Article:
You may or may not have been brought up to write thank you letters for gifts bought at Christmas and birthdays but in my case, I remember well, my efforts to eke out a few meaningful words to aged aunts, about presents I was distinctly underwhelmed by – ungrateful little soul that I was. I‘m the ‘aged’ aunt struggling to buy meaningful presents now, so the boot is firmly on the other foot these days.
Now that thank you notes seem to be sadly disappearing, even in this age of text and email communication, I’m glad that I had this drilled into me at an early age and still try to remember my ‘pleases’ and ‘thank yous’.
It’s actually amazing, what a difference those little words can make in business.
I’m sure that we all remember the letters and emails unanswered, when trying to get jobs/work/interviews. Companies can work hard at presenting themselves in the best possible light, but sometimes they forget that the way they respond to people, as either suppliers or job applicants, may ultimately impact adversely on their brand. The rudely ignored graduate could one day be a key player.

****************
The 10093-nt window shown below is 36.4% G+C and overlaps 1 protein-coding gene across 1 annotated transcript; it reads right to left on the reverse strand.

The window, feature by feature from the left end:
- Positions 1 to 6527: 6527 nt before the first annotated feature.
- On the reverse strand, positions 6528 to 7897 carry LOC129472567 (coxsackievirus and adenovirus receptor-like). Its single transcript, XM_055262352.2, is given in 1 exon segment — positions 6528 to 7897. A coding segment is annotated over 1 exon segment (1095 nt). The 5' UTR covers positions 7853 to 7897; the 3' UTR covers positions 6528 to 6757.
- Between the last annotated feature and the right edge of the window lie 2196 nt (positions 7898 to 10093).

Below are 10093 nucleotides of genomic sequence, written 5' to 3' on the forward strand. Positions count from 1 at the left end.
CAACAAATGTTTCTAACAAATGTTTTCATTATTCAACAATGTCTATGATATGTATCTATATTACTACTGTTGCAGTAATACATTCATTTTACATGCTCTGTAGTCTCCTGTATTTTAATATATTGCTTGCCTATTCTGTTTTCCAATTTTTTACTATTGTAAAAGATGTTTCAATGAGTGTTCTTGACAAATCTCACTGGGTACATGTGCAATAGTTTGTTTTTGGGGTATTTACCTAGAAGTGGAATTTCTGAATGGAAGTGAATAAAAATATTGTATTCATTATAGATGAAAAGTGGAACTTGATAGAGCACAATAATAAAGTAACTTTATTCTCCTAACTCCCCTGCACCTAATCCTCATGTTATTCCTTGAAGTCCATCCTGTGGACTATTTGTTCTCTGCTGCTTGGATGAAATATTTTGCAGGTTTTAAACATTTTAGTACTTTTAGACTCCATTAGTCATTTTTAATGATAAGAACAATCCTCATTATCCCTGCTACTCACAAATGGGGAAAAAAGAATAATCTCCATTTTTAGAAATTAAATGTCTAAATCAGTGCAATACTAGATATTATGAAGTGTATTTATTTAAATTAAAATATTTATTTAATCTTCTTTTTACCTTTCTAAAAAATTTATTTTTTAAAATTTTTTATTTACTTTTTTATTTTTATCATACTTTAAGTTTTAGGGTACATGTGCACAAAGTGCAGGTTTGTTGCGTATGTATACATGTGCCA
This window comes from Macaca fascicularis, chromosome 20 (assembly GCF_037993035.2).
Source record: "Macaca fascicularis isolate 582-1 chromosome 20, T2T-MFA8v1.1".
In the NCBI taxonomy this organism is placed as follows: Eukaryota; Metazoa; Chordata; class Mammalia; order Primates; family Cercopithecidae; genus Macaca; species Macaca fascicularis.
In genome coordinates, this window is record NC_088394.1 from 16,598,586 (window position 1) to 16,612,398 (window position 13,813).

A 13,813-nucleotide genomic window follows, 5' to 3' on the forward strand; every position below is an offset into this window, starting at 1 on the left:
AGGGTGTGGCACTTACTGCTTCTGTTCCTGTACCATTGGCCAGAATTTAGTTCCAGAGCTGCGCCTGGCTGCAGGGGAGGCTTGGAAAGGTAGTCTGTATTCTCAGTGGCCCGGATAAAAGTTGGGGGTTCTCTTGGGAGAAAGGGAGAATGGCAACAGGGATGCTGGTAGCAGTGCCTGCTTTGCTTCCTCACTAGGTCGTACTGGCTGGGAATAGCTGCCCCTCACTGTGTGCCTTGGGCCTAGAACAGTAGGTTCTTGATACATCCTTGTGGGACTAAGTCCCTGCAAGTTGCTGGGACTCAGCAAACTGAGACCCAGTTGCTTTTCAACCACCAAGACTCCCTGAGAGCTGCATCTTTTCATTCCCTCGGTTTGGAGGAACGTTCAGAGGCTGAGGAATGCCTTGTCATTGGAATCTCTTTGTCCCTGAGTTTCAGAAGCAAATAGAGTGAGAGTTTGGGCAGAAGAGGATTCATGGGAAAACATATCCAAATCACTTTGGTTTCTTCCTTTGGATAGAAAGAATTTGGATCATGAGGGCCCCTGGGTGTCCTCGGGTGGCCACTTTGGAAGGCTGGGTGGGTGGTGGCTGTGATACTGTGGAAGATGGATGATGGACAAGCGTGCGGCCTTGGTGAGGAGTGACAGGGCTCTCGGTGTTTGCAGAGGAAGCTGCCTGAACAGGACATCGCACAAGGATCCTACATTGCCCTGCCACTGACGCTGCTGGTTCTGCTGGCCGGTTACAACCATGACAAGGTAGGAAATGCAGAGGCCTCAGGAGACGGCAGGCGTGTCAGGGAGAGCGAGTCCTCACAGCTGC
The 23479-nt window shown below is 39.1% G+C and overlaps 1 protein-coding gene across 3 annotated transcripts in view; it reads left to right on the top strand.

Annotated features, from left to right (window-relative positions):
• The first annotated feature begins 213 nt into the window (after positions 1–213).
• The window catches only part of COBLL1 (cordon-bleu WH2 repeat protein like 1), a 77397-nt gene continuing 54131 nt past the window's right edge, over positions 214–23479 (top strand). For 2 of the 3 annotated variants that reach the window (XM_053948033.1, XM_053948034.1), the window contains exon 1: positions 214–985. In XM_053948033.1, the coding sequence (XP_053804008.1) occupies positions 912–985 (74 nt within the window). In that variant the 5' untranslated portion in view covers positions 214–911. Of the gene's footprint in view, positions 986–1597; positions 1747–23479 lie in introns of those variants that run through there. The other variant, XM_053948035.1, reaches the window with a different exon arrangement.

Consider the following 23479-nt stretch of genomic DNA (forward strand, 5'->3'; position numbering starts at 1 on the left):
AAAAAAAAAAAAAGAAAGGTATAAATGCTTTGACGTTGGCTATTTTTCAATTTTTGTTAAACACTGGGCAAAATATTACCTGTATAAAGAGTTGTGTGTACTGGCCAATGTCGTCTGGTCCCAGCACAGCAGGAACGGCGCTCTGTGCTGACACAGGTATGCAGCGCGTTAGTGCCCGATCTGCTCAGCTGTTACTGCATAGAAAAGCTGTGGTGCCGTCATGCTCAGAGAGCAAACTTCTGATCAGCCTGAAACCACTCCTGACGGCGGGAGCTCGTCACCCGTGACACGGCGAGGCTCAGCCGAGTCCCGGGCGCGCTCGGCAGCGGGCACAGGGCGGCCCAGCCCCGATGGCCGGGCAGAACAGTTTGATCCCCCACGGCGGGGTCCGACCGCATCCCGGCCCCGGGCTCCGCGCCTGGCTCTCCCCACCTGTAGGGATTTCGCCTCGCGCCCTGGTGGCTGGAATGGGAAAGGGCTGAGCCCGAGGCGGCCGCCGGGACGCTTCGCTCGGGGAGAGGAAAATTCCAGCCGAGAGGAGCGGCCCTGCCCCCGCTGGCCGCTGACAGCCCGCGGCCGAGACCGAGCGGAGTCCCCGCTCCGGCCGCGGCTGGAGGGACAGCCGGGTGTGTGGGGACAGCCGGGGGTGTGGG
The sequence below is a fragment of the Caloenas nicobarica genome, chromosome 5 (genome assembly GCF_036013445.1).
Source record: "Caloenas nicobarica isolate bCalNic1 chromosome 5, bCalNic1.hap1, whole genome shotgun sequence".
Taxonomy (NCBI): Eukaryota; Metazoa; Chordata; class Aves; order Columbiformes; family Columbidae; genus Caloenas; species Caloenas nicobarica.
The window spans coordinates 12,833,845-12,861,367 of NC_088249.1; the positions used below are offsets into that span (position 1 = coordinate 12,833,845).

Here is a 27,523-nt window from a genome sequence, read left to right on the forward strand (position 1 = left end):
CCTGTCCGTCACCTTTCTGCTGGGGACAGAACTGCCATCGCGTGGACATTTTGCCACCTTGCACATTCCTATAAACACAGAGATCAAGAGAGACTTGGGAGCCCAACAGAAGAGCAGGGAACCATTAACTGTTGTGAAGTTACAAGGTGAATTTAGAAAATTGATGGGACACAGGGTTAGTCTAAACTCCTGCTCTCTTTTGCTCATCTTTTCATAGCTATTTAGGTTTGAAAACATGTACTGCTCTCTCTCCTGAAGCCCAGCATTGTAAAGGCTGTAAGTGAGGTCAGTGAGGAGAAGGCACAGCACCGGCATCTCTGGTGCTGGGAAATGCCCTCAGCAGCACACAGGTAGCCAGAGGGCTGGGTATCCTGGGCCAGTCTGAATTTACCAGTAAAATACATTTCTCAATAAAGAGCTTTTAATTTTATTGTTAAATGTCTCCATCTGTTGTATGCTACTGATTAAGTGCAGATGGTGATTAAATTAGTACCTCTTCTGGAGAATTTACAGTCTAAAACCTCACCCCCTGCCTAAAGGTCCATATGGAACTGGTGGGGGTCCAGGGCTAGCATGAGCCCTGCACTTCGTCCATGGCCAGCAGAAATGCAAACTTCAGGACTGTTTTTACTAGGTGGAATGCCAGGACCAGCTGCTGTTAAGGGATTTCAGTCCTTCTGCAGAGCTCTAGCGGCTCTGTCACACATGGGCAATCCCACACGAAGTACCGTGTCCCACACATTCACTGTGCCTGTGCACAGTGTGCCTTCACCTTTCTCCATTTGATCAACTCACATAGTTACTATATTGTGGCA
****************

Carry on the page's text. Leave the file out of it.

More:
I can still clearly remember the time when, as a junior designer working on an annual report for the Bank of Scotland, a certain high-powered bank director made it obvious that he was just too busy and powerful to waste much time on us to be photographed, even though it had been scheduled in. The minute the banking crisis hit the news, his face rose to the front of my thoughts and you can imagine the level of my sympathy.
Some organisations have good manners drilled into all of their employees, treating clients and suppliers in the same courteous way. On the whole, we are very lucky with our clients, and the payback is that we go that extra mile for them.
Surely, this is good brand building at grass roots.
The way that individuals respond to emails, impacts upon both their personal and their organisation’s brands. We are all busy and can sometimes leave an email sitting unanswered. In my opinion, it really pays to review and pick up those emails that have slipped through the net.
It’s hard to control how your staff communicate day in day out but it’s a pretty essential part of a brand’s ‘tone of voice’. Well worth paying attention to, I would say.